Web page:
The past three days have been officially labeled as “Inauguration Weekend,” and while Washington swells are dressed to the nines and burning the midnight oil, I’m home with the kiddies playing Clara Barton. (Incidentally, the town next to mine has a district called the “Clara Barton downtown” that honors the venerable American Civil War nurse.) Both my children are suffering from some form of the flu/virus/colds from hell and are shivering and hacking away. During the nursing and soup making, I’m listening to the radio give a play-by-play of the upcoming presidential festivities.
On Sunday morning, at 11:55, I propped the children in front of the TV and we caught the official swearing-in. Interestingly, the “real” one—the taking of the oath that actually counts—was done in semi-privacy, if you count broadcasting on American and International News Agencies as being a private affair.
Yes, with Michelle, Malia, and Sasha standing beside him, President Obama was sworn in by Supreme Court Justice John Roberts to begin his second term. Watching the quick ceremony—it was completed in under a minute—I was surprised at how fast it was to assume the mantle of the world’s most powerful leader. I’ve had to fill out applications and been screened for membership at Costco that has taken 20 times that length.
I explained to the kids what was happening—they don’t remember 2008’s ballyhoo—and told them how on Monday the swearing-in will be ceremonial but will be enormous! The one that counts is small and subdued; the one for show is just that—showy and colossal.
One of the tidbits that was being spouted during the broadcast on Sunday was that the Blue Room, Obama’s choice for the private ceremony, was one of the smallest rooms in the White House. The anchors kept mentioning how it is a “little room, not a stately one at all, only measuring 40 by 30 feet.” That made me chuckle out loud, because that’s nearly the size of my entire house! So much for scale. I guess Einstein is right: it’s all relative.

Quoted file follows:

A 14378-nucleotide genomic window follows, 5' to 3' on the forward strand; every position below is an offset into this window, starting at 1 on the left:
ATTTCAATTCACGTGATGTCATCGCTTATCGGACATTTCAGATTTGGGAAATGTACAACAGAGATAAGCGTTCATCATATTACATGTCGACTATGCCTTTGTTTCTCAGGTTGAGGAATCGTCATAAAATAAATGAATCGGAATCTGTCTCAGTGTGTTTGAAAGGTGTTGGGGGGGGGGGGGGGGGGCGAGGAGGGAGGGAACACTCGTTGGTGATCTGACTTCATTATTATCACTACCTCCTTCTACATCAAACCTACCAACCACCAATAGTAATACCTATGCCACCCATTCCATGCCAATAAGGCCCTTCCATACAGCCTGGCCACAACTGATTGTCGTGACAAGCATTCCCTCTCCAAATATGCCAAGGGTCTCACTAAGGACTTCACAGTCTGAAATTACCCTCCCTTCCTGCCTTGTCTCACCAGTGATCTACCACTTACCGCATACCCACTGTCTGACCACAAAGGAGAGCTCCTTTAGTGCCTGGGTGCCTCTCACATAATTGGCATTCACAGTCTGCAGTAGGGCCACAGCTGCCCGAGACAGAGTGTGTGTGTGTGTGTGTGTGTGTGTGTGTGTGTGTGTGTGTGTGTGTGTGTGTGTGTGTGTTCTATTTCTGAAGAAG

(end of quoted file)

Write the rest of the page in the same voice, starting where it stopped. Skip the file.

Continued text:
When my children and I were discussing the White House—both want to go and visit tomorrow (good luck)—I mentioned how there is a famous doll house of the White House and it toured the country during the bicentennial. It even ended up in my childhood neck of the woods: Kings Plaza Shopping Center in Brooklyn! I went to see it in my kiddie days.
Jane, my 8-year-old, wanted to know if she could turn her doll house (a Hannah Montana beach house) into the White House. I said she could, but it would take a lot of energy and vision. Then she wanted to know if there were Obama family dolls to put into the abode. I’m sure there are doll house–sized replicas, but I didn’t own any.
That got both Tommy, who is 10, and Jane to talk about how it must feel to be made into a doll, and is that a good or a bad thing? (Again, an Einstein relative matter.) They decided it would be good if the dolls were flattering, but bad if they were cartoonish or insulting.
I told them how being “caricatured” (vocabulary word of the day) was part of being president. No one in high office ever escapes being lampooned, and there are many unflattering Obama dolls that have been made. There are also a bunch of very complimentary ones of the commander-in-chief and of the first lady.
Together we surveyed a whole array of them and discussed which looked the most like the real deal and which were kind of amateurish or insulting.
Jane, who is born in China but wants to be president, conceded that being ridiculed in plastic might be a drawback to the job of America’s leading statesperson. Still, she confessed that she was willing to put up with a toy store’s worth of bobbleheads to be head of state. That’s Jane’s secret wish: to have the Constitution amended to allow naturalized citizens to be president. (I kid you not. She’s spooky-scary smart for a second grader.)
Whether that ever happens is something for Congress to deal with down the road, but for now I’m pleased as punch to see how both Tommy and Jane are happy to dive into discussions of American government, how it affects the country, and how it affects them. Pretty bright and involved for elementary-school students.
It also made me glad to see that dolls and doll houses can be used to teach a lesson about civics and social responsibility. We all know that dolls are more than just playthings and toys to be dismissed casually and carelessly. Once again, an unplanned conversation with my children was bolstered by the visuals of dolls and the role they play in pop culture.
I guess that in spite of the sneezing and the wheezing, it turned out to be Inauguration Weekend at my house as well. Even if my whole home is the size of the “understated” Blue Room, we have a lot of pride in being part of this much larger, much more meaningful American tapestry.
Democrat or Republican, rejoice in this weekend. It marks the way we peacefully hand over or preserve the powers that be. And that is something worth saluting.